"We're working to establish protocols so buyers and sellers can look at the same page," said Lotito, who
previously was president-COO of Initiative Media, Interpublic's media planner. "If we can simply take baby steps, we'll help the buyer and seller save a ton of money."
Lotito declined to estimate potential savings platform users might realize.
The Interpublic-Omnicom platform is humble when compared with consortium initiatives in other industries, such as Covisint L.L.C. and Transora. Lotito said the agencies doubted the viability of a b-to-b exchange model for their industry and are gambling that something far simpler has a better chance of succeeding.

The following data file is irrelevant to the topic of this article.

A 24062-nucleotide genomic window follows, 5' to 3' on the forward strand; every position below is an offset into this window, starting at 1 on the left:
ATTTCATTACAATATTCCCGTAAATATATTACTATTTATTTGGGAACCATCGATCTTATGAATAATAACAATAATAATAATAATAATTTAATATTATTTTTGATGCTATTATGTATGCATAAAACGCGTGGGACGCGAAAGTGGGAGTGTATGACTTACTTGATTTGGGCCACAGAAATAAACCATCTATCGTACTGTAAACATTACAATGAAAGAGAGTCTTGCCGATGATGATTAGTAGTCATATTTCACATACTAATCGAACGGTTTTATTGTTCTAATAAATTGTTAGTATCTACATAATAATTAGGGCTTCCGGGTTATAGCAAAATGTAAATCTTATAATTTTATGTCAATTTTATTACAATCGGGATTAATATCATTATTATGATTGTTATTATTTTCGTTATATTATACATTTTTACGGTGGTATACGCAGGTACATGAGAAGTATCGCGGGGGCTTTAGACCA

"This is not an exchange," Lotito said. "I'm not sure that the more extreme approach would even work."
Glenn Ramsdell, a partner at McKinsey & Co., said the platform stands a chance of succeeding because of its cost reduction-oriented model.
"It would be moving in the right direction," he said. "Our experience working with a lot of these exchanges is that those focused on reducing errors and costs are where the most progress is happening so far."
Some dot-coms, including eMadison Inc., have platforms similar to the one planned by the agencies.
However, advertising executives said the WPP-Interpublic-Omnicom platform stands the best chance of becoming the industry standard, because of the size of the agencies backing it.
"This is really what it's going to take to make sure that it happens in a standard fashion, and that everyone gets on board," said Bill Lynn, Hill, Holliday, Connors, Cosmopulos Inc.'s lead global technology media strategist.
The company will seek other ad agency financial backers for the platform, Lotito said. It will be open to all users willing to pay a fee, which has not been determined.